Guitars – Yamaha

In the world of guitars, Yamaha isn’t exactly the first company that you think of. Known more for keyboards, digital pianos and synthesizers, Yamaha still makes some decent guitars which are more than reasonably priced. We’re going to go over some of the guitars that this 40 year old company makes.

Yamaha started in 1966 long before the first synthesizer came out. But by the mid 80s they were making some of the best synthesizers on the market, including the classic Dx-7. But in spite of their reputation as a keyboard giant, the land of guitars was not very far away.

Yamaha guitars are not the fanciest looking models around but they do have a decent sound. The AES series includes the AES 420 through 920 series numbers, with the exception of the 820 which doesn’t exist. No explanation is given for the missing number.

The Pacifica series, which has a somewhat sleeker look than the AES series, includes the PAC 012 through 812, again missing a couple of series numbers including, again, the 8 series. They must have something against that number. Yamaha was always very unoriginal when it came to naming instrument models, whether they were keyboards or guitars.

The Gigmaker series is one of Yamaha’s newest additions. The look is very similar to the Pacifica series but that’s where the similarities end. The Gigmaker series features 20-watt, 2-channel drive guitar amp, protective gig bag, Qwik Tune Digital chromatic tuner, guitar cable, instructional DVD, guitar strap, extra strings and guitar picks. It may not sound like a big deal for those who have purchased the bigger name brands but for the price, this isn’t a bad guitar. The best part about this series is that it comes with a lifetime warranty. Even if you drop it off of a building, they’ll replace it free of charge.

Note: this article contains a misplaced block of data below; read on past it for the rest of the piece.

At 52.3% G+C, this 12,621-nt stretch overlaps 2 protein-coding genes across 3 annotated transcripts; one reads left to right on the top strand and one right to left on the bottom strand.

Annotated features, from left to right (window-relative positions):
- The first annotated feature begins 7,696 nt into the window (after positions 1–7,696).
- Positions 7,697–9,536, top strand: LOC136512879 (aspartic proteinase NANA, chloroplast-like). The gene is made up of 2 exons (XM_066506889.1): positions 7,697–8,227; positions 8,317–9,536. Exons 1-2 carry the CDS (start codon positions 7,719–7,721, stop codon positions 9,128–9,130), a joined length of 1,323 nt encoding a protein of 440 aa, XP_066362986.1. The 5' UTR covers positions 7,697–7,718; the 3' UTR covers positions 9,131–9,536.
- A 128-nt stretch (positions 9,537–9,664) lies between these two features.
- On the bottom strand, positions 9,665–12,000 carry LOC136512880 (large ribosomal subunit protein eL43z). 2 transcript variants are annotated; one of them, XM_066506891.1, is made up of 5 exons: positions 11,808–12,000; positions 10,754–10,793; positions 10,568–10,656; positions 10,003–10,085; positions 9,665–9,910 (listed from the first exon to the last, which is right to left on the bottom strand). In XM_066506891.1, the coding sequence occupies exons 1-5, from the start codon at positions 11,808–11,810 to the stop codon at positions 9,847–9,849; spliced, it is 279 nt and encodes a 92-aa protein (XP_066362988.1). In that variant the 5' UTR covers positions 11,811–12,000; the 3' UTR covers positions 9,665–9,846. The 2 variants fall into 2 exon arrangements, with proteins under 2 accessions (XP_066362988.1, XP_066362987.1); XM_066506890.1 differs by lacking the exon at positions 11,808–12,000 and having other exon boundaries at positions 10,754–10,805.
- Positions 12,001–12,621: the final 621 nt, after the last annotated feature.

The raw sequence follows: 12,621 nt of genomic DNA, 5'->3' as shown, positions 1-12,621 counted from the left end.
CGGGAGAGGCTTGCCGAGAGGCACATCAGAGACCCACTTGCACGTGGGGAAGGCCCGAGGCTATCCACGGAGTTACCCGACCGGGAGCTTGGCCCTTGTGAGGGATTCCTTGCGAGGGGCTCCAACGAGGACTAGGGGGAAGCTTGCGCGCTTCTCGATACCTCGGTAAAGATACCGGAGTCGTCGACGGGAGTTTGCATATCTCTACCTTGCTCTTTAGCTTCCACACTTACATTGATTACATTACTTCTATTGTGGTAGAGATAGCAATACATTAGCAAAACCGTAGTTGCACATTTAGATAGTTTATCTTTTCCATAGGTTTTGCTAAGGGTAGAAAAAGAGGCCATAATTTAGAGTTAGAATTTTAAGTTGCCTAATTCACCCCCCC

One of the smaller series of guitars as far as how many are made, is the E series, which consists of only three models, the 112, 103 and 121. The guitars are actually very well made and come with not two, but three pickups. Two single coil and one humbucking pickup. Plus, they come with a vintage vibrato system and tremolo bar. And they don’t cost a fortune.

Another small series of guitars is the RGX series. Consisting of the 320, 520 and XA2, these guitars feature two Yamaha humbucker pickups and the original Yamaha AES series bridge. The three position pickup switch is a nice touch.

The Archtop series of guitars, which have some really fat looking bodies include not one but seven different models. They come with three single bar coil pickups, duel three way selector switches and a chrome Bigsby tremolo. These are some nice sounding guitars.

Rounding out their line of electric guitars is the Eterna. This guitar also comes with three pickups, two single coil and one humbucking.

No, you won’t find Yamaha guitars being played by your bigger rock and roll bands, but that’s not to say that they don’t make a decent instrument, especially for somebody who doesn’t have $2500 to spend.